Melissa Melendez holds town hall meeting in Anza

Melissa Melendez
Philip Canaday, left, state Senate District 28 candidate Melissa Melendez and Dan Hare display yard signs at the Melendez’s town hall meeting Friday, Jan. 31. Anza Valley Outlook/Diane Sieker photo

California Senate contender Melissa Melendez hosted a town hall meeting Friday, Jan. 31, at the Anza Community Hall. The event was well-attended by many inquisitive residents.

Introduced by her husband Nico, Melendez wasted no time getting right to the issues. She offered a print out of a list of bills passed by the state Legislature and opened the floor to discussion.

Melendez is currently serving in the California State Assembly. She is a Republican representing the 67th district, encompassing parts of western Riverside County. Before being elected to the state assembly, she represented the city of Lake Elsinore as a city council member.

Melendez announced Nov. 5, 2019, that she would be running for the state Senate seat for District 28, which encompasses all of Riverside County, in a 2020 special election. The incumbent Sen. Jeff Stone resigned the position to work in the U.S. Department of Labor. The special election is scheduled for March 3, and a runoff, if necessary, will be held May 12.

Melendez answered questions, displaying her knowledge of politics.

She said she began her political career as a true public service. As a veteran and mother, she said she felt she needed to do something.

“I wanted to make sure voices like ours were heard,” she said.

Melendez said she is fond of town hall meetings, getting directly to the people in her district and discovering their real concerns.

“These meetings have always been very respectful,” Melendez said.

She said that the state Assembly passed about 1,000 bills in 2019, and discussion began with Assembly Bill 79, More State Funding for Mental Health Programs.

According to Melendez, California is No. 1 in poverty in the nation, even as it is the fifth largest economy in the world. Voters list homelessness as a top issue at this time.

“It’s getting worse and worse and worse,” she said.

Churches and nonprofits service the homeless, but they need resources, she said. AB 79 provides these funds, and she approved of the bill, she said.

Melendez also shared loopholes in some existing laws that are related to AB 79, such as the lack of permitting sober living homes that house six or less residents and the importing of homeless people into the state to take advantage of services, only to be “curbed” when no longer eligible.

Resident Jeff Walls asked about checks and balances for AB 79.

Melendez replied that the state gives funds to the county and the county disperses those funds. Accountability lies with the county. If they receive funds and it is discovered that there are more homeless in the following year, the state should audit the county, but that action is not built into the law.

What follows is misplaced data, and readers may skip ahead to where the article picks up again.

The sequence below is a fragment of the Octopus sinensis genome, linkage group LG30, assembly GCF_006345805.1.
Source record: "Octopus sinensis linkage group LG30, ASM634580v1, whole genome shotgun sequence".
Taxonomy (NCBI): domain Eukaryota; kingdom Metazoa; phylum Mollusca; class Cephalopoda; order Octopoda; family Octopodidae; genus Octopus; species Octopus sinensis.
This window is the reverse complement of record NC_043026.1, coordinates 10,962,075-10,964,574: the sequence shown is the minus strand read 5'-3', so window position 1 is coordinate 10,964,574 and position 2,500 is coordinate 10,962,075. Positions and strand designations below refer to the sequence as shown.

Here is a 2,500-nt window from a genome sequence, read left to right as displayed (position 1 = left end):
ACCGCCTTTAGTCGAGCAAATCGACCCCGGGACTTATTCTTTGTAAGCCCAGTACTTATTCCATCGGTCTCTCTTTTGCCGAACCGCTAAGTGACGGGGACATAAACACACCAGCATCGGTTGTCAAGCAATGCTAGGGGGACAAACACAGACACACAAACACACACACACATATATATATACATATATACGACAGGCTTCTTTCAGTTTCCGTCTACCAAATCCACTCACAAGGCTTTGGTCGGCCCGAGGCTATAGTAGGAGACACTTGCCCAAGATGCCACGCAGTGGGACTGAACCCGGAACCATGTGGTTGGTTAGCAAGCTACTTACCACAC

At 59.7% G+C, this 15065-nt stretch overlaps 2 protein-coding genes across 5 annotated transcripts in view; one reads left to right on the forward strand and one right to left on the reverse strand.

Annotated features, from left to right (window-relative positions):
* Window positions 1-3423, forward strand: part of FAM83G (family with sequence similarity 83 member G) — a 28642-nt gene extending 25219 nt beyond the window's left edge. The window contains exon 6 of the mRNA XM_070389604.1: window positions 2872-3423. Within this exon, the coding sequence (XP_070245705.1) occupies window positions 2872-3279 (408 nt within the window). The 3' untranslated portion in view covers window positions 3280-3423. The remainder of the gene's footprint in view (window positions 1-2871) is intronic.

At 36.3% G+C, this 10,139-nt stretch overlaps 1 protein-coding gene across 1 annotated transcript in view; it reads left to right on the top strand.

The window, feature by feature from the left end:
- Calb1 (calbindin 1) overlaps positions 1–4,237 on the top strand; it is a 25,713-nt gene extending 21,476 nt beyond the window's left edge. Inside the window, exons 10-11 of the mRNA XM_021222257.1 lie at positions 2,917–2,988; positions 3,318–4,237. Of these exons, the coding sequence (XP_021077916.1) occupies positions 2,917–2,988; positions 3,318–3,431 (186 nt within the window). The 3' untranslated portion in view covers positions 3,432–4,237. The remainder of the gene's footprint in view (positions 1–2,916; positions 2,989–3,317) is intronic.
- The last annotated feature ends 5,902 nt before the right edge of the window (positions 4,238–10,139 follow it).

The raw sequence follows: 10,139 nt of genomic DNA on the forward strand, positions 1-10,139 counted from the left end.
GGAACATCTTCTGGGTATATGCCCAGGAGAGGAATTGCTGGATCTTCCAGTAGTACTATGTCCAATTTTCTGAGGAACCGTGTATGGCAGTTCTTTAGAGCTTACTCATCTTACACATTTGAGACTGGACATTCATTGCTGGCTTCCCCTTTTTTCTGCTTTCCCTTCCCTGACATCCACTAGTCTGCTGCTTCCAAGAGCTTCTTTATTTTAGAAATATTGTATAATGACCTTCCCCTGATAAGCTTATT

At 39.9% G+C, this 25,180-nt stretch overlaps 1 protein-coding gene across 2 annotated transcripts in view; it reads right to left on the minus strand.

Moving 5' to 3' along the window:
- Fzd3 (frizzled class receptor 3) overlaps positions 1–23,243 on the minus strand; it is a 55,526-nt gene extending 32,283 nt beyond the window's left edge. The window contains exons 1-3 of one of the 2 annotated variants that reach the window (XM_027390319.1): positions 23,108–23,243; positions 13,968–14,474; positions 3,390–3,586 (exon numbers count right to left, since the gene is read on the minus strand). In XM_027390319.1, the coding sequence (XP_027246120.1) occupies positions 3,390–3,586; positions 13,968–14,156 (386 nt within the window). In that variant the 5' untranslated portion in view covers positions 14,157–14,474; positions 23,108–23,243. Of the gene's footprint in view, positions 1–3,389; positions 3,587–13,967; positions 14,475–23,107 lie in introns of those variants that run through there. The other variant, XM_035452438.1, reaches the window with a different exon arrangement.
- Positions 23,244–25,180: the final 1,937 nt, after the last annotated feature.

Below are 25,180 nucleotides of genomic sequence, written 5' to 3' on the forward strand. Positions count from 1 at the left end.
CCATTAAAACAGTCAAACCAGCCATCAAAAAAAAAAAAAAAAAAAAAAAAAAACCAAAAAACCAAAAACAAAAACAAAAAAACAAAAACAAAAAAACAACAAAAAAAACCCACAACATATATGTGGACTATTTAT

Los Angeles spent $619 million on homelessness in 2019, yet the county has seen a rise in homeless numbers.

No one is keeping the state Legislature in check, she said.

Melendez also said that California has a $20 billion surplus currently.

“If we have a $20 billion surplus,” she said, “Why do we have a single homeless veteran?”

Discussion continued regarding self-injection sites proposed by legislators. Melendez does not approve of pilot programs involving these sites.

“Why would the state enable people to kill themselves?” she asked.

The homeless issue is compounded by the cost of living in California, she said.

“Everything has gone up. No wonder people are in poverty,” Melendez said.

Over 1 million California residents have fled the state in the last decade.

Assembly Bill 5, the bill restricting independent contracting in California, was discussed. Lobbyists from the real estate sector, for instance, arranged for exemptions from the restrictive law, while other businesses are now having to sue the state for modifications.

Philip Canaday asked about the California Air Resources Board’s restrictions on diesel engines, telling her the state told him that his dependable old bucket truck was now illegal and the DMV refused to renew his registration. Melendez said that while she did not represent him in her current Assembly district, if he would email her the details and she would do what she could to help.

The governor is suggesting that the state take over the electric utility, Pacific Gas and Electric.

“Think about how the DMV is run,” she said, shrugging.

She said, “I voted against the budget this year,” because of wasteful spending.

When asked about the Proposition 13 slated for a vote this year, she said that the title was badly written, the No. 13 should be retired in reference to any new proposition because it confuses voters.

“All the better to fool you, my dear,” she said.

The attorney general makes the decisions to title propositions offered to voters. A bill to require a third party to title propositions was killed in committee.

Melendez said that conservatives in the legislature are silenced and their bills killed off in committee more often than not.

When asked about revamping Proposition 64, the legalization of recreational marijuana, she agreed that more needs to be done in dealing with the illegal black market for the drug, as that is causing issues for people that wish to be compliant.

She said she understands the issues the Anza Valley has with illegal marijuana cultivation and praised county Sheriff Chad Bianco for his diligence in eradicating these grows.

The event went well, and her campaign manager Samantha Stilwell handed out yard signs and door hangers.

Melendez is endorsed by Bianco, the Howard Jarvis Taxpayers Association, the Republican Party and more.

To learn more about Melissa Melendez, visit her website at

Diane Sieker can be reached by email at